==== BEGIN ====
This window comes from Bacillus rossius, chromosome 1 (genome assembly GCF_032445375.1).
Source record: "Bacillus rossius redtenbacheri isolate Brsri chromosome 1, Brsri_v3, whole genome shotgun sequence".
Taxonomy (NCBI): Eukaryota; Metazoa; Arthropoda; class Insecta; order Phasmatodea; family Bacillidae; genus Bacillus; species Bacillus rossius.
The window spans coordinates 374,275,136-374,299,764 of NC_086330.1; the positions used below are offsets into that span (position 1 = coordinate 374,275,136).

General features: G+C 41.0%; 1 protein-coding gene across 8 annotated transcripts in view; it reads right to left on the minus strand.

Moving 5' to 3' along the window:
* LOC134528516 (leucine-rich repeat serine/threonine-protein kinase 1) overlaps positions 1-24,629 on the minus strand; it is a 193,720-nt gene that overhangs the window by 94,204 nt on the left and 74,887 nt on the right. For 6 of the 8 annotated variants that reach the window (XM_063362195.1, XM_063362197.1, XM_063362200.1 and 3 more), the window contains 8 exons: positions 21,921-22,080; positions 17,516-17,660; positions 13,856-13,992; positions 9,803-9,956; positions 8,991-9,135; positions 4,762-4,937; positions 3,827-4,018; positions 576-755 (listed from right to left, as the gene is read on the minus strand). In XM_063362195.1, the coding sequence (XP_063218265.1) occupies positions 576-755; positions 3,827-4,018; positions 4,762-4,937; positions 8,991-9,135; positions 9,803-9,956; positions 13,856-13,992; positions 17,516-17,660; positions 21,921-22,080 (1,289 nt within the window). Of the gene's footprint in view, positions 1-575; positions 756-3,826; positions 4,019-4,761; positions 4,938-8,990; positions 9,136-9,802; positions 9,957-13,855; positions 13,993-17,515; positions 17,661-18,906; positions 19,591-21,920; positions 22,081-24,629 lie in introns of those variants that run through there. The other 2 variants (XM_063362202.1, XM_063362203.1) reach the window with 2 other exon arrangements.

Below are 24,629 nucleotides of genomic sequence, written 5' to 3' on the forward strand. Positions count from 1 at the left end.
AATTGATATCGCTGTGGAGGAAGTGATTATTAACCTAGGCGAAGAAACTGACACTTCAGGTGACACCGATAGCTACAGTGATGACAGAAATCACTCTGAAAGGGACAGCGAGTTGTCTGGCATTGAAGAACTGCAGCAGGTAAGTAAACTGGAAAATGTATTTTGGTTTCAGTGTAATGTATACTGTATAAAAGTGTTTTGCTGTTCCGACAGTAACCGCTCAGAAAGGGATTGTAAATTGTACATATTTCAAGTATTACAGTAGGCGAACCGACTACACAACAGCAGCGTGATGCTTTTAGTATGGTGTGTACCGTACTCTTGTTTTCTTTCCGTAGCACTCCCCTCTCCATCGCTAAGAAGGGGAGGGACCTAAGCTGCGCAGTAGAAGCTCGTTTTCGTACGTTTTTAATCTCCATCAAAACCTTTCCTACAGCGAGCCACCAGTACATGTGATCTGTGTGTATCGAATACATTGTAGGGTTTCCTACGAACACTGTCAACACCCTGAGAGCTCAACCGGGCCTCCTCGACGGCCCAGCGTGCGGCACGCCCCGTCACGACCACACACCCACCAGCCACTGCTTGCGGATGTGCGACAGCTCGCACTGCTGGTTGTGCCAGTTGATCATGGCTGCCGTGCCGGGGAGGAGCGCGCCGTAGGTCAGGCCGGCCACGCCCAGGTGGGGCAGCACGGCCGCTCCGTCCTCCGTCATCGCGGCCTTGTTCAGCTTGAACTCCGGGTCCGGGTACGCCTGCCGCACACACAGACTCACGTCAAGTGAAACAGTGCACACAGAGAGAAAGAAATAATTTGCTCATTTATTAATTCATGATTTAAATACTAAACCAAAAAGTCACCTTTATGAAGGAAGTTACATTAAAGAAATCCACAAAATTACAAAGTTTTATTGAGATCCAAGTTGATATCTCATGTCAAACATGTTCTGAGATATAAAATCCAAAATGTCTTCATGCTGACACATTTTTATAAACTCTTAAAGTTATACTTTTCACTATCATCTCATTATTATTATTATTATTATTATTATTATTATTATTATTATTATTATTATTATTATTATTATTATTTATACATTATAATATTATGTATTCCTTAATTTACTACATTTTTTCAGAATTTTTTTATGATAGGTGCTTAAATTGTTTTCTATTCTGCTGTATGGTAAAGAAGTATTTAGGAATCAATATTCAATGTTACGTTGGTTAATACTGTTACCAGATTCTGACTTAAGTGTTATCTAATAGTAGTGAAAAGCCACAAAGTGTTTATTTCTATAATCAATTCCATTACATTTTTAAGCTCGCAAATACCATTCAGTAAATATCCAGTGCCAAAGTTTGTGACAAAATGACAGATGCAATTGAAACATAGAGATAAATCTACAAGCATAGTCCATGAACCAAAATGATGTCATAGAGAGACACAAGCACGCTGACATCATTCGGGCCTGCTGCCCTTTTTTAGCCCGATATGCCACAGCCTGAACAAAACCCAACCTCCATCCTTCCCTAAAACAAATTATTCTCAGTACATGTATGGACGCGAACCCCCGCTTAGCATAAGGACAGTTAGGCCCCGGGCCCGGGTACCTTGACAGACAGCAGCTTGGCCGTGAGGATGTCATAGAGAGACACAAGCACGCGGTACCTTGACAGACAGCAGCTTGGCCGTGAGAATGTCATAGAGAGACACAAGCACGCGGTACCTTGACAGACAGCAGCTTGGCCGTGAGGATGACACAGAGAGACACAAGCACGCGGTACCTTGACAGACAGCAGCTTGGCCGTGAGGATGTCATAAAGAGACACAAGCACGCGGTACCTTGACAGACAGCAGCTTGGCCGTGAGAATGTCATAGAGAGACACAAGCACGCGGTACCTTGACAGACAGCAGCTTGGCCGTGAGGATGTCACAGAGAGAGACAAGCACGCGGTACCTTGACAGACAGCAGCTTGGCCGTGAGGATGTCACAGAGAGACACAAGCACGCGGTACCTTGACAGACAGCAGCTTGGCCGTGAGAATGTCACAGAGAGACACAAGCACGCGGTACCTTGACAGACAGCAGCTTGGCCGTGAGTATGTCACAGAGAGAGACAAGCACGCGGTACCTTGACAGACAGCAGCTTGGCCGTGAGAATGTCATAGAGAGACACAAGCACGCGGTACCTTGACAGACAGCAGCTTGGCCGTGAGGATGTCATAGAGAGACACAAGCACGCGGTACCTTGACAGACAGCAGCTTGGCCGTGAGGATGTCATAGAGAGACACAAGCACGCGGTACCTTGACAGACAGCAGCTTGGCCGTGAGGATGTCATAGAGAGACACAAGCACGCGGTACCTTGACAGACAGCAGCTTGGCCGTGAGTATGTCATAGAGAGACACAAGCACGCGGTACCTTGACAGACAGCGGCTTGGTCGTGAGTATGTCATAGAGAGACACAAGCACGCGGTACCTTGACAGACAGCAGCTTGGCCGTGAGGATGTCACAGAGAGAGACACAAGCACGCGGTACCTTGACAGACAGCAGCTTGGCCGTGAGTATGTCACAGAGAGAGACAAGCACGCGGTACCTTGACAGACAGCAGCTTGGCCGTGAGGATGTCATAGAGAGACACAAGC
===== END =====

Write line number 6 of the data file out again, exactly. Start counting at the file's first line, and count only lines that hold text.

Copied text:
Moving 5' to 3' along the window: